Subject: JP: War against terrorism deals a blow to Indon rights campaign
The Jakarta Post December 3, 2002
War against terrorism deals a blow to rights campaign
Tiarma Siboro, The Jakarta Post, Jakarta
Observers have said the U.S.-led war against terrorism had caused a setback in the promotion of human rights, which was demonstrated in the continuing impunity among security officers charged with atrocities in East Timor.
Rights activist Todung Mulya Lubis said on Monday that a number of countries that had initially talked tough on crime against humanity in East Timor three years ago had failed to put pressure on Indonesia to continue upholding human rights, after the war against terrorism became the common concern among the world's nations.
"The war against terrorism as the current hottest issue is prone to the violation of one's rights, including in Indonesia. The antiterrorism campaign has paved the way for the omnipresence of intelligence bodies, which reach the regional level.
"These, of course, will hurt people's freedom as their basic right," Todung told The Jakarta Post.
Meanwhile, Hikmahanto Juwono, a senior lecturer at the University of Indonesia, warned the Indonesian Military (TNI) to restrain itself from supporting foreign countries' antiterrorism policies at the expense of human rights.
"Once they finish with the human rights issue, they (foreign countries) will just leave us on our own to face worldwide condemnation," he said.
Hikmahanto was referring to the U.S., which had initially supported the TNI to annex the former country's province of East Timor in 1976.
Later on, the administration of former president Bill Clinton made human rights issues a top priority, bringing about various consequences, including international pressure for the establishment of the Human Rights Tribunal in Indonesia as well as the trial against security officers charged with perpetrating gross human rights violations in the former Indonesian province.
"Now we can see that upholding human rights was not the main goal of the U.S.. Human rights was just a political toy for certain governments (in the U.S.)," Hikmahanto said.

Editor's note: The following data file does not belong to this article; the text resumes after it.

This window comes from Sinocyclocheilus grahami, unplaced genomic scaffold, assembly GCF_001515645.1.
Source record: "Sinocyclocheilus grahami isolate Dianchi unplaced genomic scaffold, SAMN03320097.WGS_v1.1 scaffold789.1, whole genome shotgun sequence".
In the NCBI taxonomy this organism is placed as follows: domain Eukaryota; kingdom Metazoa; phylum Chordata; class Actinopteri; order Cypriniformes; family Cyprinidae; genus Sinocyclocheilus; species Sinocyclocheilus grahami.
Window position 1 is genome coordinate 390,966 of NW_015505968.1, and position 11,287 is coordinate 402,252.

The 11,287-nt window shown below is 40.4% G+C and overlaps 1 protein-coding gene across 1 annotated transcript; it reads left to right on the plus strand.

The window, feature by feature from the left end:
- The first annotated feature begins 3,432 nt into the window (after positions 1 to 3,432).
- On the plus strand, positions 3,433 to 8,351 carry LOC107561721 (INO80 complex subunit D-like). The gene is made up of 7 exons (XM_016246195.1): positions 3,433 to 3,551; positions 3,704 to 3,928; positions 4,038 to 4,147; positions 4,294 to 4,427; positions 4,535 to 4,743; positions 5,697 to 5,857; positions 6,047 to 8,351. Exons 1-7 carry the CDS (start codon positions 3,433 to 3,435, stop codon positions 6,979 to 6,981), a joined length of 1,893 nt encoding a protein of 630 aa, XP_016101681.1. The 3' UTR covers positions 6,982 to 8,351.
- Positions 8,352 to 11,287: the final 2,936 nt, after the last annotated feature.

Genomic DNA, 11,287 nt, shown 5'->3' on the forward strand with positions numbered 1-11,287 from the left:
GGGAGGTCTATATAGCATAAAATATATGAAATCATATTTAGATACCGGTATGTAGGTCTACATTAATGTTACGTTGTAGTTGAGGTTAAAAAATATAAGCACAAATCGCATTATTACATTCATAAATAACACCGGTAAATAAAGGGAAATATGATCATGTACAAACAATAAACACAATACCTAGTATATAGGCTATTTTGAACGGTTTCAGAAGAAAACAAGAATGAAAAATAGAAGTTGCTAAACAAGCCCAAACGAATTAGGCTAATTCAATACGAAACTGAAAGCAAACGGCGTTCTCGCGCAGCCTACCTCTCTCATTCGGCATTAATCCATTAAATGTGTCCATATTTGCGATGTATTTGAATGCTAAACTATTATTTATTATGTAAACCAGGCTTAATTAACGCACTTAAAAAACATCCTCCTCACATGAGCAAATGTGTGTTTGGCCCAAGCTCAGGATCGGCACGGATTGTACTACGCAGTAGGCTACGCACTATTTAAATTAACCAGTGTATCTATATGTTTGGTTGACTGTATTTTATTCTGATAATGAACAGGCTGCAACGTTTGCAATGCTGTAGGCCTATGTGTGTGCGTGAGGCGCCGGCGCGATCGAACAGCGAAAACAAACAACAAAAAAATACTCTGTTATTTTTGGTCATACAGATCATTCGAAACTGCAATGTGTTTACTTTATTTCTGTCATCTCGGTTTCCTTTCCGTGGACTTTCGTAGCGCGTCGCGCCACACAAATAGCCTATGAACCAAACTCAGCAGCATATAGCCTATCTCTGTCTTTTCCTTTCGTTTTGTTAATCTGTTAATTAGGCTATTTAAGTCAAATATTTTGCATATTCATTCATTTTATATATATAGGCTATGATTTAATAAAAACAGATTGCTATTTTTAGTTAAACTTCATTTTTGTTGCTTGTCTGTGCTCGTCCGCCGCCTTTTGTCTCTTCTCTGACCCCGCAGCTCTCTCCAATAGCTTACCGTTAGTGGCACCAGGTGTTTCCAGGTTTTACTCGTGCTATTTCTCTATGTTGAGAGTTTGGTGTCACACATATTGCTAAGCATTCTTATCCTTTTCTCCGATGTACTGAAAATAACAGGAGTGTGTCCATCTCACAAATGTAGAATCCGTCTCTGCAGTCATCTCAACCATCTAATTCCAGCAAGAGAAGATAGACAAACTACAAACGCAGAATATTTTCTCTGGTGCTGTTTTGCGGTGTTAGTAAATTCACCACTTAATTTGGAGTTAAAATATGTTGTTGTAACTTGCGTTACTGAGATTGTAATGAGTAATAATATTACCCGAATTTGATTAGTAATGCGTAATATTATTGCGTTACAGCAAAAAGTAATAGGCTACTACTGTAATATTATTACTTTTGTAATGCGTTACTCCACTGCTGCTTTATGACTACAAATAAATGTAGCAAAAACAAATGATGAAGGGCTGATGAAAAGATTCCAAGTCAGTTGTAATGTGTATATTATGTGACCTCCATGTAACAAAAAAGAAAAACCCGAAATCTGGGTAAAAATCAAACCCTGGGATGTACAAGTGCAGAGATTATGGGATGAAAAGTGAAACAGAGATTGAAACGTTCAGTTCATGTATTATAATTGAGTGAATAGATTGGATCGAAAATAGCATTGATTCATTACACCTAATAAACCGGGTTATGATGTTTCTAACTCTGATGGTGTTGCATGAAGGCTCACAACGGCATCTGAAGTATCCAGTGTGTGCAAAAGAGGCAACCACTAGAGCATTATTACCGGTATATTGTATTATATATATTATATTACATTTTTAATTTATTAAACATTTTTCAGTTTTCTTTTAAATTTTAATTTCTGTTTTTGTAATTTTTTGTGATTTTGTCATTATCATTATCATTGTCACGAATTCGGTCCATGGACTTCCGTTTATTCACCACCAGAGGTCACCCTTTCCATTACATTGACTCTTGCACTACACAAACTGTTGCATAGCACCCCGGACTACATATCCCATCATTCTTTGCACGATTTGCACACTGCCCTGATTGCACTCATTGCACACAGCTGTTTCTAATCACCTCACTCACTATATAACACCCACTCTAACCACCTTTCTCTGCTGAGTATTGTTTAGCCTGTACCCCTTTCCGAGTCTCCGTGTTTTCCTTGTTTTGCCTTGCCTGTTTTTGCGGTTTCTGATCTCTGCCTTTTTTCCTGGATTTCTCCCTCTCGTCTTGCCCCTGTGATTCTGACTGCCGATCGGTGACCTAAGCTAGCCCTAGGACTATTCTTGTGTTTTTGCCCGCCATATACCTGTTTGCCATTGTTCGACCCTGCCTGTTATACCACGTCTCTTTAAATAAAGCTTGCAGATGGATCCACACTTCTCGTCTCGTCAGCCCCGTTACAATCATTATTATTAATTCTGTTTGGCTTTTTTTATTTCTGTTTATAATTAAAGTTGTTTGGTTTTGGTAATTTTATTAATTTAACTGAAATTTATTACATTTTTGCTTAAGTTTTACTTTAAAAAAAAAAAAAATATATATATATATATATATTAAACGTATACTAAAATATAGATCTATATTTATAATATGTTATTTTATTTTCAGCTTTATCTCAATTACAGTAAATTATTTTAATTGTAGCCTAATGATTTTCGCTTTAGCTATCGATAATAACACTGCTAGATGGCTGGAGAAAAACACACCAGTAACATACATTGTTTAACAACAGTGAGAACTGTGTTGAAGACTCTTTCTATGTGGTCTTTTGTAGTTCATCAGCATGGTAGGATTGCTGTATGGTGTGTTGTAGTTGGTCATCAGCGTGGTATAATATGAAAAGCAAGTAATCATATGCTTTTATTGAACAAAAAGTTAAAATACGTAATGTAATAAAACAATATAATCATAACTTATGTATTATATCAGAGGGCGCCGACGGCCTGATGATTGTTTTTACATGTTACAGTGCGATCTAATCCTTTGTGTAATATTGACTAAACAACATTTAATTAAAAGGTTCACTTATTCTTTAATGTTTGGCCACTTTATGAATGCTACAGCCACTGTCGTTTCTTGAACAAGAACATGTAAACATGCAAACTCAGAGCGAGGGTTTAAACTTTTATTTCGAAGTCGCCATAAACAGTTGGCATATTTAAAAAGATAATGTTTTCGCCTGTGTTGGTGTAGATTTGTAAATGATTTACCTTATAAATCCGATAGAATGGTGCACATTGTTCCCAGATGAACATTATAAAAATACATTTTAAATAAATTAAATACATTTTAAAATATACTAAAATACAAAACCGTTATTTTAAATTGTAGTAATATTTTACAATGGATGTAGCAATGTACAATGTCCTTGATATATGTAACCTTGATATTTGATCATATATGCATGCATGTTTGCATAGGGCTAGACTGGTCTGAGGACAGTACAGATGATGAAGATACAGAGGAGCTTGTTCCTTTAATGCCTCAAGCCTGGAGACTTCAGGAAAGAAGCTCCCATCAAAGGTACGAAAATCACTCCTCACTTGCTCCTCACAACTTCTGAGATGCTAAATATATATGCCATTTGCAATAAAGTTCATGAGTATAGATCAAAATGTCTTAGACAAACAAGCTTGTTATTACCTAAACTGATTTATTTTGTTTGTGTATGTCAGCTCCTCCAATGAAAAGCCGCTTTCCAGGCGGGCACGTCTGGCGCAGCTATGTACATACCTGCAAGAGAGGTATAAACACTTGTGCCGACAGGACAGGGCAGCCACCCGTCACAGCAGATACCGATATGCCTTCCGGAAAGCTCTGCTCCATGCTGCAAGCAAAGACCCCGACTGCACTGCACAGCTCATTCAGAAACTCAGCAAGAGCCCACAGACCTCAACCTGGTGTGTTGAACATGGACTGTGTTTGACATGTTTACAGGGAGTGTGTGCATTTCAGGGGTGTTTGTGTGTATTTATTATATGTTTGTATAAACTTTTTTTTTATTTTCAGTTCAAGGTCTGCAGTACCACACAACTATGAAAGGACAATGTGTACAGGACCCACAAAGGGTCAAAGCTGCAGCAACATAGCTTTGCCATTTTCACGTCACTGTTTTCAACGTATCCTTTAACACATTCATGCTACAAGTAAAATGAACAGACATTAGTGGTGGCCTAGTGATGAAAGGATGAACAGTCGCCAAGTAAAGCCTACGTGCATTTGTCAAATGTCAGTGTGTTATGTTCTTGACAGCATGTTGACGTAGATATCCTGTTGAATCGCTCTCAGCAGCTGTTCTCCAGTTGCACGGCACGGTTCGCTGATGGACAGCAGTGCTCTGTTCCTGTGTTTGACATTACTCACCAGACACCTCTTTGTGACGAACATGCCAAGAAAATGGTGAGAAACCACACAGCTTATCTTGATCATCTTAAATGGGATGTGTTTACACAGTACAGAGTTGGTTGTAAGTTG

On Friday, the ad hoc human rights tribunal acquitted four military and police officers being tried for crimes against humanity, bringing the number of officers found not guilty in the case to nine.
So far only two civilians of East Timorese origin -- former East Timor governor Abilio Jose Osorio Soares and former militia leader Eurico Guterres -- were found guilty of human rights violations in East Timor.
So far, the U.S., Australia and other human rights campaigners have been apathetic in their responses to the verdict.
In the wake of the war against terrorism, the U.S. had planned to restore the International Military Education and Training (IMET) program for TNI officers, which had been suspended following a series of rights violations blamed on the military in East Timor.
Many believe that the U.S. insists on reviving military ties with Indonesia at any cost, including the neglect of human rights issues on the grounds that "it needs local military partners to fight terrorism".
Rights activist Daniel Panjaitan of the Legal Aid Institute (LBH) who is in charge of monitoring the human rights trial, said that the recent human rights court's verdict would set a bad precedent for other rights cases in the country, which include the Tanjung Priok bloodshed in 1984.
"The Americans apparently realize that only TNI has the ability to assist them in combating terrorism. It is also supported by a government regulation in lieu of law on antiterrorism issued in October, which is prone to rights abuse.
"This has reopened the way for the military to be involved in the investigation process, which originally came under the police's auspices," Daniel said.
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